I’m laugh­ing. May I refer you to my post of yes­ter­day, on why Kin­dle will out­live the iPad?


  • Seth Harwood says:


    Very inter­est­ing. I’m going to go down­load Doc­u­ments to Go and Quick­of­fice right now!


  • Seth Harwood says:

    I’ve just decid­ed: my next post will be titled “Top Ten Rea­sons Why Those Who Love Their Kin­dle Respond Much More Vig­or­ous­ly to Blog Posts Favor­ing Apple Prod­ucts.”

    Love it! Yes, I’m “fair and bal­anced.”

  • Cindy says:

    I tend to dis­agree. Not every­one wants an ebook read­er that is heavy and that can do many things. When I read I read. I don’t want to be dis­tract­ed by a web brows­er, music play­er or any­thing else for that mat­ter. The iPad is over-rat­ed, expen­sive and not all that impres­sive. I will glad­ly use my lap­top when I want to surf the web or watch videos.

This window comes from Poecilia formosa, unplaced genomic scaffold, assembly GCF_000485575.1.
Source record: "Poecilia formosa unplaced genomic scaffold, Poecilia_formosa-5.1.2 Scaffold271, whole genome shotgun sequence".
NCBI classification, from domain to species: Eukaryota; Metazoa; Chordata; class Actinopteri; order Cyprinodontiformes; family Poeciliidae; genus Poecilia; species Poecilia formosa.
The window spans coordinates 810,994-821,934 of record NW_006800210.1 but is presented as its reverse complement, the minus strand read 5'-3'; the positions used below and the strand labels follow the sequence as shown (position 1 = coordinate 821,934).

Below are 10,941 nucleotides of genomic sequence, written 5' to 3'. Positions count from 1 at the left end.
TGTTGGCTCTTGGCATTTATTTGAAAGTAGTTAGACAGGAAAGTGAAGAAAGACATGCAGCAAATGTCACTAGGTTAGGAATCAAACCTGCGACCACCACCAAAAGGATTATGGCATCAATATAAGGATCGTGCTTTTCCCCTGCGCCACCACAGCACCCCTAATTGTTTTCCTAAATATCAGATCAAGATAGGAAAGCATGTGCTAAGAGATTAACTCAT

• Form and func­tion win every time; con­sumers can take the iPad with them to the bed­room, the bath­room and the beach.

  • Seth Harwood says:

    Seems like this divide might nev­er be bridged…

  • Josh says:

    Seri­ous­ly, do you not under­stand that it’s bad for your eyes to stare at an LCD screen? The rea­son to buy a kin­dle, the rea­son it is expen­sive, is that it’s screen is more advance than that of an Ipad.

    Elec­tron­ic Ink, look it up.

  • Scott says:

    iPad won’t touch Kin­dle.

    I am a Apple Geek and could­n’t wait to get an iPad. My wife has had a Kin­dle for months and loves it. Got my iPad, and was drool­ing to read by the pool…The above post says “bed­room, bath­room, and the beach.” Bet­ter scratch the beach.